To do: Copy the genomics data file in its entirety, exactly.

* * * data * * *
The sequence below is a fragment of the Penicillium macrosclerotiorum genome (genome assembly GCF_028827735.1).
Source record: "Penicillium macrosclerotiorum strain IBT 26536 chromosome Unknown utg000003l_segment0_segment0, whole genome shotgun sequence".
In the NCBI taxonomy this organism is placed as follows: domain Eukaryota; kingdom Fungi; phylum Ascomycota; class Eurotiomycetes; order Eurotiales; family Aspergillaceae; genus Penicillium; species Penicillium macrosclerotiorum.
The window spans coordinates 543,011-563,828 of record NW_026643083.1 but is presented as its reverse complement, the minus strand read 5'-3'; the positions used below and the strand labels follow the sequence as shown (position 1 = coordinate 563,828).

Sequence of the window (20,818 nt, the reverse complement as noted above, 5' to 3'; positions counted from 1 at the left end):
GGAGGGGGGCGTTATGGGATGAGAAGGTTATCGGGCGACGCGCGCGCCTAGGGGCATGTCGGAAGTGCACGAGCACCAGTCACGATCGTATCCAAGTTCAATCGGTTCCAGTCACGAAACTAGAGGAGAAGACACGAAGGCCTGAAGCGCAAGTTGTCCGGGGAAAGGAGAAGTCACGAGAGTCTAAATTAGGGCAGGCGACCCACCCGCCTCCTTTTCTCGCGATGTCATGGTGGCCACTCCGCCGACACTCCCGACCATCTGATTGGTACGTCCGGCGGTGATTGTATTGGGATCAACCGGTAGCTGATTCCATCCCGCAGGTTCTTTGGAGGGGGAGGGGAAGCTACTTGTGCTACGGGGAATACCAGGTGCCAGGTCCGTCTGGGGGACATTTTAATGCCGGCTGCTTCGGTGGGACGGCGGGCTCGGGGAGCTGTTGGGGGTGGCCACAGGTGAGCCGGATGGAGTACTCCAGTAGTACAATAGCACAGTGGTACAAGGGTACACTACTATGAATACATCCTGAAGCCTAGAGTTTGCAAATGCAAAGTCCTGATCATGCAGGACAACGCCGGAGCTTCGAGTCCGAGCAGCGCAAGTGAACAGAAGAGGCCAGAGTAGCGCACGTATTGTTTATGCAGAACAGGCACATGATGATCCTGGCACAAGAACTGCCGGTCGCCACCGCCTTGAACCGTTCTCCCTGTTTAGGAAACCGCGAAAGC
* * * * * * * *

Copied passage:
The sequence below is a fragment of the Penicillium macrosclerotiorum genome (genome assembly GCF_028827735.1).
Source record: "Penicillium macrosclerotiorum strain IBT 26536 chromosome Unknown utg000003l_segment0_segment0, whole genome shotgun sequence".
In the NCBI taxonomy this organism is placed as follows: domain Eukaryota; kingdom Fungi; phylum Ascomycota; class Eurotiomycetes; order Eurotiales; family Aspergillaceae; genus Penicillium; species Penicillium macrosclerotiorum.
The window spans coordinates 543,011-563,828 of record NW_026643083.1 but is presented as its reverse complement, the minus strand read 5'-3'; the positions used below and the strand labels follow the sequence as shown (position 1 = coordinate 563,828).

Sequence of the window (20,818 nt, the reverse complement as noted above, 5' to 3'; positions counted from 1 at the left end):
GGAGGGGGGCGTTATGGGATGAGAAGGTTATCGGGCGACGCGCGCGCCTAGGGGCATGTCGGAAGTGCACGAGCACCAGTCACGATCGTATCCAAGTTCAATCGGTTCCAGTCACGAAACTAGAGGAGAAGACACGAAGGCCTGAAGCGCAAGTTGTCCGGGGAAAGGAGAAGTCACGAGAGTCTAAATTAGGGCAGGCGACCCACCCGCCTCCTTTTCTCGCGATGTCATGGTGGCCACTCCGCCGACACTCCCGACCATCTGATTGGTACGTCCGGCGGTGATTGTATTGGGATCAACCGGTAGCTGATTCCATCCCGCAGGTTCTTTGGAGGGGGAGGGGAAGCTACTTGTGCTACGGGGAATACCAGGTGCCAGGTCCGTCTGGGGGACATTTTAATGCCGGCTGCTTCGGTGGGACGGCGGGCTCGGGGAGCTGTTGGGGGTGGCCACAGGTGAGCCGGATGGAGTACTCCAGTAGTACAATAGCACAGTGGTACAAGGGTACACTACTATGAATACATCCTGAAGCCTAGAGTTTGCAAATGCAAAGTCCTGATCATGCAGGACAACGCCGGAGCTTCGAGTCCGAGCAGCGCAAGTGAACAGAAGAGGCCAGAGTAGCGCACGTATTGTTTATGCAGAACAGGCACATGATGATCCTGGCACAAGAACTGCCGGTCGCCACCGCCTTGAACCGTTCTCCCTGTTTAGGAAACCGCGAAAGC